Executive assembly relations in Canada
The executive branch is composed of Prime Minister, Ministers, Cabinet, Privy Council, Governor in Council as well as the administration. Under the broad Prime Minister’s authority, the Cabinet holds the actual executive power. Once the Prime Minister is officially elected by the Governor General, he then chooses Ministers who compose the Cabinet while the Governor General appoints them under his instructions. Ministers are normally the Member of Parliament who belongs to the party in authority (Wrong 215). On the other hand, the federal Cabinet is composed of almost thirty Ministers whereby most of them are appointed to be in charge of different departments and every one become responsible, accountable and answerable for his/her own department to the House of Commons. However, not all times every minister is given either mandate to be in charge of a department or Ministers of State, therefore those without are given authority to rule specific department sections or particular ministry that is not a fully fledged department (Baldwin 34).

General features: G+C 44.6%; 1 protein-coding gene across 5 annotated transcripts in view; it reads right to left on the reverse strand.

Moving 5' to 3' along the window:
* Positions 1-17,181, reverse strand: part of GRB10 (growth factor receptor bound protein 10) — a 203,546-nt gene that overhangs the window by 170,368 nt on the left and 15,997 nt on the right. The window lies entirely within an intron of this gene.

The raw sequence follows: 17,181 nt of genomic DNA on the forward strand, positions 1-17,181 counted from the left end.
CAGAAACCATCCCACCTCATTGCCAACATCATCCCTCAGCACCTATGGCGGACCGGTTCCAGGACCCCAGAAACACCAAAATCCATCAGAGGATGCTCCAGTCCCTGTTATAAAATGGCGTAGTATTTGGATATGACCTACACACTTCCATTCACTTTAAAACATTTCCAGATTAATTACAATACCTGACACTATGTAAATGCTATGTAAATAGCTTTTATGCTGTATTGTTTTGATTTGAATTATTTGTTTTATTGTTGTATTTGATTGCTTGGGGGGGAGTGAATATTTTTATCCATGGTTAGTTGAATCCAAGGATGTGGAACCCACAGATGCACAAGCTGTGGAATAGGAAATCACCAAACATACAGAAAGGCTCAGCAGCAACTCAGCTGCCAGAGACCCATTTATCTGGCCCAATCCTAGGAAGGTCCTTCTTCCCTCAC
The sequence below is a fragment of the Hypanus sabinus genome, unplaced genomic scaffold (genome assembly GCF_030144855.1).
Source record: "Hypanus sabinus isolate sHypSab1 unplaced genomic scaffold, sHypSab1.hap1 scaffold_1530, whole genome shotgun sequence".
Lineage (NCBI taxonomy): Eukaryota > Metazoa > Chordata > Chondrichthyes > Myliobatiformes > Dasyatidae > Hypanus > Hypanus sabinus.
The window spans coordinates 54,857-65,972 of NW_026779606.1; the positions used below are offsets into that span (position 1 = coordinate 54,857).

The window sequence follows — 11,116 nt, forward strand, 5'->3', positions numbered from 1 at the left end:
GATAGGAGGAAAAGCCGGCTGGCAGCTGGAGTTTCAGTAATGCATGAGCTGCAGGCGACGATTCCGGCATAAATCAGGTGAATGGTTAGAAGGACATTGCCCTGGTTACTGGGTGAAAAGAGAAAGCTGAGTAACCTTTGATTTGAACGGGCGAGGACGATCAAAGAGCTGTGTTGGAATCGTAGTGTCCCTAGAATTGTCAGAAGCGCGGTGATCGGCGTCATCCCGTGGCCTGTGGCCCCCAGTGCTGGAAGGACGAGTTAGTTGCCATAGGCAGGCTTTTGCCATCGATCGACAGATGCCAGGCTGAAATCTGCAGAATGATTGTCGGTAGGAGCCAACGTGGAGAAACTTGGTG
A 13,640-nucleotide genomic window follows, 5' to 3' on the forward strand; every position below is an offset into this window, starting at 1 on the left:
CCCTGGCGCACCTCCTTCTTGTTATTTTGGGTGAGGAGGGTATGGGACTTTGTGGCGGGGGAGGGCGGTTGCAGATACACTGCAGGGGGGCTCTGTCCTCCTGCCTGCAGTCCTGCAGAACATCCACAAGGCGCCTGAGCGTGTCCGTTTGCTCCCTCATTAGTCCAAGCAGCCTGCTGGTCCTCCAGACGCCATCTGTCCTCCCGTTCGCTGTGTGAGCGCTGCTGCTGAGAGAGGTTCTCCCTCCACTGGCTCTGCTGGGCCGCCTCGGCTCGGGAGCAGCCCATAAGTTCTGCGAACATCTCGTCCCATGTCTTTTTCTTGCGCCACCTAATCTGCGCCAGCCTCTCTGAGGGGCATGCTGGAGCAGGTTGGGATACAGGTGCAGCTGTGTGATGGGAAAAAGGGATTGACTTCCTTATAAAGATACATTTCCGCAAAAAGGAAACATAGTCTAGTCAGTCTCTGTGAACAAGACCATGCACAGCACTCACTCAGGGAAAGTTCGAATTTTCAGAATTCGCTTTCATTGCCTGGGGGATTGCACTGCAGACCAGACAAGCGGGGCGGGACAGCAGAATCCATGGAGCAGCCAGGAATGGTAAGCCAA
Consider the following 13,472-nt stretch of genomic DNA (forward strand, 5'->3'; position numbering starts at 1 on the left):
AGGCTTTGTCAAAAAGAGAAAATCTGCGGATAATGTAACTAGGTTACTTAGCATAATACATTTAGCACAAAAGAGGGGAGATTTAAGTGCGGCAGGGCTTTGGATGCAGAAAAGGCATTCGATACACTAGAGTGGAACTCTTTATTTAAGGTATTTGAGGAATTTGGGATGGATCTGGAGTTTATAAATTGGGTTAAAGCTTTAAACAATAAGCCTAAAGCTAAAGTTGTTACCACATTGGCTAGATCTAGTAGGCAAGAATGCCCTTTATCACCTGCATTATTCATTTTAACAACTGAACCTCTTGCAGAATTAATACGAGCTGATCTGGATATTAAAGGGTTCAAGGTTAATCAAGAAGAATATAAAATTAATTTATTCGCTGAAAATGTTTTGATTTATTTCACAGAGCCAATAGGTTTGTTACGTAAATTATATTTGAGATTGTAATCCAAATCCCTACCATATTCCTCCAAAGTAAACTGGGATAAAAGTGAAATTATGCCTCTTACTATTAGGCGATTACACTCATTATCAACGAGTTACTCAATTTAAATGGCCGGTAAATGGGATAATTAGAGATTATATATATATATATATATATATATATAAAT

The Privy Council is made up of all Minister of the Cabinet who include former Minister of the Cabinet who are usually member always together with Canada’s Chief Justice and also both the former Chief Justice and Speakers belonging to House of Commons. Besides, several other well-known citizens can be appointed to be members basically as a mark of respect. The Cabinet is normally the operating body of the Council. The Council’s Governor is fundamentally the Governor General who acts in accordance to the Cabinet’s directions. Lastly, the administration is composed of both the public servants who are in charge of differing departments, and people given responsibility of different agencies created by Parliament acts to execute, enforce as well as introduce laws. Each Minister heads one department of the federal government (Cyr 84).
Baldwin Nicholas. Executive Leadership and Legislative Assemblies. United Kingdom: Psychology Press. 2006. Print.
Cyr Hugo. Canadian Federalism and Treaty Powers: Organic Constitutionalism at Work. New York: Peter Lang. 2009. Print
Wrong George. The relations of the legislature to the executive power in Canada. JSTOR, 1 February, 2011. Web. 26 February, 2014.